For the Chesapeake Bay, impairment is measured by three specific water quality criteria: dissolved oxygen, water clarity and Chlorophyll A. Reducing nitrogen, phosphorous, and sediment levels in water flowing into the bay will affect the measurements of dissolved oxygen, water clarity and Chlorophyll A in the bay itself.
At some point, perhaps the year 2040, Virginia and Maryland plan to remove their portions of the bay from the Clean Water Act Section 303(d) list of "dirty waters." The states and EPA may declare success, claim the bay meets Federal water quality standards, and do nothing more. On the other hand, if pollutants such as heavy metals still result in the bay being listed as unsuitable for one or more of its designated uses, the states will have to continue to work at meeting Clean Water Act water quality standards.
There is a relationship between the three water standards (dissolved oxygen, water clarity, and Chlorophyll A) and the three major polutants (nitrogen, phosphorous, and sediment).
Chlorophyll A measures the amount of algae and cyanobacteria (formerly known as blue-green algae) floating in the water. The higher the concentration of algae, the greater the level of Chlorophyll A. Using Chlorophyll A allows EPA to measure the impact of nutrients and sediments that are deposited in the Chesapeake Bay. High concentrations of algae/cyanobacteria and sediment in the water will also reduce the water clarity.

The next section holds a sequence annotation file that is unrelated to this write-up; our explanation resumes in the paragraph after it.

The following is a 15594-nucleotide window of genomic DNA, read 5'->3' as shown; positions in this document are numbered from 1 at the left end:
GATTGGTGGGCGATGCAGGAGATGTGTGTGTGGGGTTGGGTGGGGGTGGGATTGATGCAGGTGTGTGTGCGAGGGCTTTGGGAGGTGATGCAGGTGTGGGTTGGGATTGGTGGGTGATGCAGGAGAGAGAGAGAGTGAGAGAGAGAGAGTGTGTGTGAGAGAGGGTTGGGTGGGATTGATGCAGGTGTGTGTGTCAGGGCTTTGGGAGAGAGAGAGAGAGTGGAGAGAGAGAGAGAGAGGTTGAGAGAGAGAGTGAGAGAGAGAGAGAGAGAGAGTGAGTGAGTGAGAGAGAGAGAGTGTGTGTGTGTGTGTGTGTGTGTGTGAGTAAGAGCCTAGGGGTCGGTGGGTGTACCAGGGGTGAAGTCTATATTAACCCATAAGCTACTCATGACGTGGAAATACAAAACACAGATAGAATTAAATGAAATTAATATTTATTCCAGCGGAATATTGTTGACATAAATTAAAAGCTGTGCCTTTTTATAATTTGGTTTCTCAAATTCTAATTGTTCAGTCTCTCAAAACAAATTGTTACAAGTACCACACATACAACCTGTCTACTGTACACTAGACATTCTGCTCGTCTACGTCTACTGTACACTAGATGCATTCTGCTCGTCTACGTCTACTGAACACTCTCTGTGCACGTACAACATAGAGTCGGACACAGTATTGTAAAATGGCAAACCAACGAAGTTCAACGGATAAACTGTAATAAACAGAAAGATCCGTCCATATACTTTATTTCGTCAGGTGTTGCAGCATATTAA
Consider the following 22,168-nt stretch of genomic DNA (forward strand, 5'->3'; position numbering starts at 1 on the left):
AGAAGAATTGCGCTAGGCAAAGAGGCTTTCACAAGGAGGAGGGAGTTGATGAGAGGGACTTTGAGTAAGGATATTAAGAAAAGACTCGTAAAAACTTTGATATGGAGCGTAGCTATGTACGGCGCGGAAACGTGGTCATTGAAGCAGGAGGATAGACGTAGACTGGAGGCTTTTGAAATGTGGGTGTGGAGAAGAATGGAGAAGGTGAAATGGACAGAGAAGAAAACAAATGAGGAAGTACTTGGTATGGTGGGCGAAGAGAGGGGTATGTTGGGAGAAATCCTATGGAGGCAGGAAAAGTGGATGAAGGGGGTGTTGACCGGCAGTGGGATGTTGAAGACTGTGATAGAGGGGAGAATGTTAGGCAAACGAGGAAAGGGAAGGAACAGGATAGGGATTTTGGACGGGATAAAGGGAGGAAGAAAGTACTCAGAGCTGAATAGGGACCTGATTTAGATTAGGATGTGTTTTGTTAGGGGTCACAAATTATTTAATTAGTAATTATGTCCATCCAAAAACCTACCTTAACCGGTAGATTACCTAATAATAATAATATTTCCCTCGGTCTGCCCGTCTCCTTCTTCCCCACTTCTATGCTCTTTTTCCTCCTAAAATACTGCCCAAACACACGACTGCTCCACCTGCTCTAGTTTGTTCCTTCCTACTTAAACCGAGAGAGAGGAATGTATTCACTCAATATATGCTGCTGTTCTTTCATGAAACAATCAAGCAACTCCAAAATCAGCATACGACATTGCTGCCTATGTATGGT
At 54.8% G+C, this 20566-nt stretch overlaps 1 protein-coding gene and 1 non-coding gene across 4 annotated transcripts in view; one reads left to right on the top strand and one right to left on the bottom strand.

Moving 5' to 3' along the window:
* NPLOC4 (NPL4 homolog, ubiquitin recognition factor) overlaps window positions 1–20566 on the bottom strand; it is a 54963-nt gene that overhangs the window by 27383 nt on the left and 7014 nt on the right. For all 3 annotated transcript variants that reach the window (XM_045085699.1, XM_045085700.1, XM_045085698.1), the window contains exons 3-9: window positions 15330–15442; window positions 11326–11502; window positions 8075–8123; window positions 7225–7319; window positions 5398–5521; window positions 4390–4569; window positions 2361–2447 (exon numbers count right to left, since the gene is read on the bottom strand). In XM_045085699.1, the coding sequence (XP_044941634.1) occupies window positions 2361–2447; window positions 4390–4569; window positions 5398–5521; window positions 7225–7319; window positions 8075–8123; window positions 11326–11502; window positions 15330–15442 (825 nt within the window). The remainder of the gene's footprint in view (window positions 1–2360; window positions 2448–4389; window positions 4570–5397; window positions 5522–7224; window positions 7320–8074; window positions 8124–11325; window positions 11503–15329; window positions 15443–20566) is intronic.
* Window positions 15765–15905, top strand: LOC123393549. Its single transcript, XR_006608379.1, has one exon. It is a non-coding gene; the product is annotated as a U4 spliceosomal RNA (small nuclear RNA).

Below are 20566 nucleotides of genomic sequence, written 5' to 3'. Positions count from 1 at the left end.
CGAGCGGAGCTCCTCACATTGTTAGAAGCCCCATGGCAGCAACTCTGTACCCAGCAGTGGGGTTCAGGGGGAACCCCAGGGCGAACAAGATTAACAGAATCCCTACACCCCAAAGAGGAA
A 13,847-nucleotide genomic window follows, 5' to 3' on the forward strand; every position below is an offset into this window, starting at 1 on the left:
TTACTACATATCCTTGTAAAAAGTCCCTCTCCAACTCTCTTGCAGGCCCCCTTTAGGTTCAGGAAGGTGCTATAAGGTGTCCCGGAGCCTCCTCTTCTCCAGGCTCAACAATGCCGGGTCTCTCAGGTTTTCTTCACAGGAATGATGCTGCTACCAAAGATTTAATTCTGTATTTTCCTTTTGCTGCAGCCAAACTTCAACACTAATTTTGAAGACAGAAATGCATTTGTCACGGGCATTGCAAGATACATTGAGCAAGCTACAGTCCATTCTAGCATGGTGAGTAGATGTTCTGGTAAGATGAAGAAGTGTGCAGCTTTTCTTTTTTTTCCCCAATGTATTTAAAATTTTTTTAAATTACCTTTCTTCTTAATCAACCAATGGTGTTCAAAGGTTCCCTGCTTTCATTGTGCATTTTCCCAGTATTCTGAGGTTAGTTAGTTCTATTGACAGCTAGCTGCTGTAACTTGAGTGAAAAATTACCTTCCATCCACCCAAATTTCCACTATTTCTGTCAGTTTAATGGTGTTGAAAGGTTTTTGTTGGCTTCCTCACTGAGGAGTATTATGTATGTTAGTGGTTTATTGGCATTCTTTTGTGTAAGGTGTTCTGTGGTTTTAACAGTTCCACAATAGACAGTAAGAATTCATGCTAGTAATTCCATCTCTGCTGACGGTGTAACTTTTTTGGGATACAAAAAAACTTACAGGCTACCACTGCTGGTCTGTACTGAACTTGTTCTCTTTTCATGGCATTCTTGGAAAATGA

Virginia officials have challenged the use of the Chlorophyll A standard for the lower James River, since reducing that level will require upgrading wastewater treatment plants in the James River watershed. Reducing nutrients in the James River will affect primarily the river itself and the mouth of the Chesapeake Bay, so Virginia has argued that the $2 billion additional cost of meeting the Chlorophyll A standard will exceed the benefit.2
Based on the Clean Water Act, the Environmental Protection Agency (EPA) has developed a process for determining how much pollution a waterbody can absorb before violating water quality standards. In a Total Maximum Daily Load (TMDL) analysis, EPA determines the limits for different pollutants, and require polluters to reduce discharges below the TMDL limits so the water body meets standards for the six designated uses in Virginia:
Chesapeake Bay tidal water habitats with different water quality criteria for different purposes
Source: Environmental Protection Agency (EPA), Ambient Water Quality Criteria for Dissolved Oxygen, Water Clarity and Chlorophyll a for the Chesapeake Bay and Its Tidal Tributaries (Figure 1)